Ok, let's review:

The 3 *p*_{z} orbitals on the 3 chlorines belong to symmetry groups:

A"_{2} and E"

The *s* orbital on the central P atom belongs to symmetry group A'_{1}.

The *p*_{x}, *p*_{y}, and *p*_{z} orbitals on the central P atom belong to E" for *p*_{x},*p*_{y} and A"_{2} for p_{z}.

The *d*_{x2-y2} and *d*_{xy} orbitals on the central P atom transform together as E'. The *d*_{z2} orbital transforms as A'_{1}. And the *d*_{xz} and *d*_{yz} orbitals transform together as E".

So, look for matches.

A"_{2} of the 3 chlorine *p*_{z} orbitals matches with the *p*_{z} orbital on the central P atom.

E" of the 3 chlorine *p*_{z} orbitals matches with the (*d*_{xz},*d*_{yz}) transform. So your answer is the *p*_{z} and *d*_{xy},*d*_{yz} atomic orbitals on the central P atom.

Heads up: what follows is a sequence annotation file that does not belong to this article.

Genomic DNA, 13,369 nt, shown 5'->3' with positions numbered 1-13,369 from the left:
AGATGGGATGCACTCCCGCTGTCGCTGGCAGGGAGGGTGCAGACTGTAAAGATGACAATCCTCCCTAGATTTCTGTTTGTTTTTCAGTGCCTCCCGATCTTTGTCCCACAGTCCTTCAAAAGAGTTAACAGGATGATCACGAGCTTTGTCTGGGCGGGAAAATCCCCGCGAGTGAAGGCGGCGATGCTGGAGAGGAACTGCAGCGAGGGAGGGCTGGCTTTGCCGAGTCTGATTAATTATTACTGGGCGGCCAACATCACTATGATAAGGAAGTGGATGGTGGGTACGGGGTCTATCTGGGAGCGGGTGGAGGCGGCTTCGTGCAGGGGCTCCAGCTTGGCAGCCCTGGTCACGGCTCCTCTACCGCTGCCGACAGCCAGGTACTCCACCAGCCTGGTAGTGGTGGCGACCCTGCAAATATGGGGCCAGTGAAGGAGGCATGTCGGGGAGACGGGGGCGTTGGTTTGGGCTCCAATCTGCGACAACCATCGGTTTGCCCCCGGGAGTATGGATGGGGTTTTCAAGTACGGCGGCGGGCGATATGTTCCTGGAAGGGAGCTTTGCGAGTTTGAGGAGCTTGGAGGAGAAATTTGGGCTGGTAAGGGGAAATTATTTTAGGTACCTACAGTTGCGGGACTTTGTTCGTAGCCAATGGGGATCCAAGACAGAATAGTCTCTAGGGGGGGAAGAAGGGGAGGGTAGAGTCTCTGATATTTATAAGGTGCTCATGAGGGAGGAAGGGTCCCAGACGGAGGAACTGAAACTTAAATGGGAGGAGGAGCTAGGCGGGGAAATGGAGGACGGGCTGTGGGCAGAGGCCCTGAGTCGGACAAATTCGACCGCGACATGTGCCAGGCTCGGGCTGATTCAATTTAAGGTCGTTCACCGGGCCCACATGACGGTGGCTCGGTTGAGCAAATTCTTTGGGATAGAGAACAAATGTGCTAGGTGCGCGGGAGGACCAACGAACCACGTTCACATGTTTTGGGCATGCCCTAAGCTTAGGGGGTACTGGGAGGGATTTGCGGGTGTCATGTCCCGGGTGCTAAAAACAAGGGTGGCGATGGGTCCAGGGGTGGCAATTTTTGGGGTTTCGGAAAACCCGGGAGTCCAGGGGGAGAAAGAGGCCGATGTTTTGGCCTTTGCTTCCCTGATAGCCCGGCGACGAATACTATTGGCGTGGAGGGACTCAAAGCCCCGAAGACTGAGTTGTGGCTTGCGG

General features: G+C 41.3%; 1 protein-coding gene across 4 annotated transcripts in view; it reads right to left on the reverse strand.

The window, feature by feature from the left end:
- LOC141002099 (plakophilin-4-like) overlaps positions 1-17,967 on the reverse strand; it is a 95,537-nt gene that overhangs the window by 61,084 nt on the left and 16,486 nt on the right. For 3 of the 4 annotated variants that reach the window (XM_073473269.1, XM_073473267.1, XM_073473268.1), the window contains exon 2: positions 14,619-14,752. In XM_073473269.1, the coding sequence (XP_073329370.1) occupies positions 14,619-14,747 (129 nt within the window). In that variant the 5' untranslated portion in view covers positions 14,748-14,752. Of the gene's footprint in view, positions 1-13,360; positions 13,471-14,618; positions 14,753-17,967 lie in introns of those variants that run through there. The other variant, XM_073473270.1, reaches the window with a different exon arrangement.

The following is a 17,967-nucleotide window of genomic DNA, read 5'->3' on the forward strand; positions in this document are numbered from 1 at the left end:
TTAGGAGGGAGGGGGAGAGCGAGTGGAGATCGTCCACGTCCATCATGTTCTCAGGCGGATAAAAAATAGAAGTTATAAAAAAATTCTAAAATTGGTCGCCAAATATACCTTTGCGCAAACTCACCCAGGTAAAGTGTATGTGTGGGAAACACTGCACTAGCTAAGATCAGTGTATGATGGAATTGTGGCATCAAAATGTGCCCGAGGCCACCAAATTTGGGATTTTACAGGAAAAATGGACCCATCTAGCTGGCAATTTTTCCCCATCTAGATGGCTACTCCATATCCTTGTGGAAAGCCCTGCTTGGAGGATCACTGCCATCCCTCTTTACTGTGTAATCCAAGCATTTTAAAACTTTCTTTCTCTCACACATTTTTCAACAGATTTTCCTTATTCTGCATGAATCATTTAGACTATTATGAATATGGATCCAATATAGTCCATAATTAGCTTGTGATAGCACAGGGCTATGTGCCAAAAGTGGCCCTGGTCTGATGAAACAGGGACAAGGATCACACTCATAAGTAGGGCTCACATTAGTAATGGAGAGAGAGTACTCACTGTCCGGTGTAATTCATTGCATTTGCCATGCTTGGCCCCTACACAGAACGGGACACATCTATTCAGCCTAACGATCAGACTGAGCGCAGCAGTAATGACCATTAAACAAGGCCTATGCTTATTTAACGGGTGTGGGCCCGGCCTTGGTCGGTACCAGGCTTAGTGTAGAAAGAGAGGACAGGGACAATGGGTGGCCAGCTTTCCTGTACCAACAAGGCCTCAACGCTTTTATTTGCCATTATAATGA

Now, if you think about the fact that in order to interact, orbitals have to be aligned correctly, this makes sense. Obviously the *p*_{z} orbital on the central atom should be able to act with the *p*_{z} orbitals on the chlorines. The doubly degenerate representations are a little harder to picture, but again if you consider the way that the *d*_{xz} and *d*_{yz} orbitals on the central atom are aligned, you should be able to visualize how they might interact with the *p*_{z} orbitals on the chlorines. Compare that to, for example, the *d*_{xy} orbital, which is in the molecular plane - there's no way it can realistically interact with the 3 *p*_{z} chlorine orbitals.